Georgia College students place in global business competition

Georgia College students place in global business competition

F ive management information system (MIS) students, in their first experience competing, placed sixth in the Enterprise Resource Planning Simulation (ERPsim) North American Competition, a part of the 13th ERPsim International Competition.

The competition pitted seniors Tyler Maxwell, Daniel Marcus, Edward Cooper, Palmer Wilson and junior Jacob Wood against 21 other universities from North America. This included universities like Valdosta State University, University of Southern California and Université de Sherbrooke, in Canada. 

After qualifying, the top three teams move on to compete on the international stage, with universities from South America, Europe and Asia. In sixth place, the team missed that shot by a hair, but that only stoked their passion for the sport.

“The fact that we made it to that final round was a great feeling,” Maxwell said. “I was very happy with the results, since we got sixth place out of North America. Next year, with our foundational knowledge and experience actually playing, we can help the next team do even better.”

The ERPsim competition is a business simulation game powered by Systems, Applications, and Products in Data Processing (SAP) technology. SAP is a frontrunner in the market world of enterprise application software, a type of large-scale computer software that supports organization’s buying, selling and marketing efforts.

Georgia College, a new SAP Next-Gen school, trains its students in this software since it’s universally-known and used by many large companies, like International Business Machines Corporation (IBM), Amazon, BMW, Coca-Cola, Samsung Electronics and eBay. 

From left to right: Joy Godin, Palmer Wilson, Jacob Wood, Daniel Marcus and Edward Cooper.
From left to right: Joy Godin, Palmer Wilson, Jacob Wood, Daniel Marcus and Edward Cooper.

The students first learned to use the ERPsim in Introduction to Enterprise Resource Planning, taught by Joy Godin, associate professor of management information systems—and the team’s coach. Using the ERPsim teaches students business process integration, and is an active learning activity in the course.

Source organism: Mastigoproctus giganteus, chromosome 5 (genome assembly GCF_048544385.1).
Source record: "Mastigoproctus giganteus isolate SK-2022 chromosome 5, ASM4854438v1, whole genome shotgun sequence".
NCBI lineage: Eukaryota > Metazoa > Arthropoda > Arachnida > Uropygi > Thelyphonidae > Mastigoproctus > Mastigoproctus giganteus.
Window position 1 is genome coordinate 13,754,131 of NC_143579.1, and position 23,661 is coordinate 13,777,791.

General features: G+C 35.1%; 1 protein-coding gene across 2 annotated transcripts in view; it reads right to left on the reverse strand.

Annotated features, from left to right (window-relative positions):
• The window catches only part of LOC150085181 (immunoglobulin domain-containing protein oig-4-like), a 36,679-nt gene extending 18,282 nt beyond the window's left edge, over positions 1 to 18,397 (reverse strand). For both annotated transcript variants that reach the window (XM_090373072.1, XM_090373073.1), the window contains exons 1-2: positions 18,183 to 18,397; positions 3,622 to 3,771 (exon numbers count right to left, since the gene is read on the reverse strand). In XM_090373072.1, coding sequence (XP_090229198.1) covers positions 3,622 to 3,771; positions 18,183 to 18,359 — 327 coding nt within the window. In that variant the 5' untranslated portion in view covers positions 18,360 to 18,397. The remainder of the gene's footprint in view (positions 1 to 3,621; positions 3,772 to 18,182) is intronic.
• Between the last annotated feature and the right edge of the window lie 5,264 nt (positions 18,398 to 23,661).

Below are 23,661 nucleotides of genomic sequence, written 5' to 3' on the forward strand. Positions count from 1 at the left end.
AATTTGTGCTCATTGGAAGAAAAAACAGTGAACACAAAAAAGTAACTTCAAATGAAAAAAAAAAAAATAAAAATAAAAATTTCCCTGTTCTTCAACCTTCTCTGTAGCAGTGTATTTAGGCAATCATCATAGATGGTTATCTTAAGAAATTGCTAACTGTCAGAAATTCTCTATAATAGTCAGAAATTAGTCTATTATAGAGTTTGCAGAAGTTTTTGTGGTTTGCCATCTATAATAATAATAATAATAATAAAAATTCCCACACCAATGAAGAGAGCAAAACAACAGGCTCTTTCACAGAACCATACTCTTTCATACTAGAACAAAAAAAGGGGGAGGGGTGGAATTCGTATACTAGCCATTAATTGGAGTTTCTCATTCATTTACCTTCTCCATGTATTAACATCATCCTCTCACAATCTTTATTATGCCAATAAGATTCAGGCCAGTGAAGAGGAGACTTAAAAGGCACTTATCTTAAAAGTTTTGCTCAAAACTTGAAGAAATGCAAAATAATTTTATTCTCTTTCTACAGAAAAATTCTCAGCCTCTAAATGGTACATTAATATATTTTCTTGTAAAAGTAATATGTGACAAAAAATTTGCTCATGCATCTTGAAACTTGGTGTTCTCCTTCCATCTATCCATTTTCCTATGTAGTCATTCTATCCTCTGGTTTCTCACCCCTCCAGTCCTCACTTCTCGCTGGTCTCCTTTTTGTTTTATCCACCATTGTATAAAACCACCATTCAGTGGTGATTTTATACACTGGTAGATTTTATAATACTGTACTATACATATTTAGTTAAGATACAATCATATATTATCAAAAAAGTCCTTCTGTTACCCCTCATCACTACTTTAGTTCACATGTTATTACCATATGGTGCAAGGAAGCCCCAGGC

In the competition, the students worked together as a fictional, virtual company to control all manner of the business’ success in operations; think purchasing, manufacturing, marketing and analysis. With one catch—each day is equivalent to one minute. 
Everything you do has to be done by the minute. If you miss a deadline, or miss a day, you could jeopardize the result of the competition.
– Daniel Marcus

“Everything you do has to be done by the minute,” Marcus said. “If you miss a deadline, or miss a day, you could jeopardize the result of the competition. You have to literally scream sometimes, and make sure your team is working together. You’re not just one role.”

The game isn’t played purely for prestige, though. Their performance in the competition gave the students real-world experience, taught them teamwork under pressure and showed employers they are serious about the field. Plus, Maxwell said, it was fun.

“Some factors of a project you’re working on can be ambiguous,” he said, “so you’re really learning on the go. The idea of learning, implementing and getting results is huge for MIS majors, because computers are always changing.”

Godin was impressed by their work ethic. She plans to send more teams to the competition with what they’ve learned this year as guidance. 

“At first I was hesitant about joining because it was a commitment without credit, but I’m infinitely happy I participated,” Marcus said. “I’m proud of the things our team did, I’m happy that I’m a Georgia College Bobcat and that we were able to do this for our school.”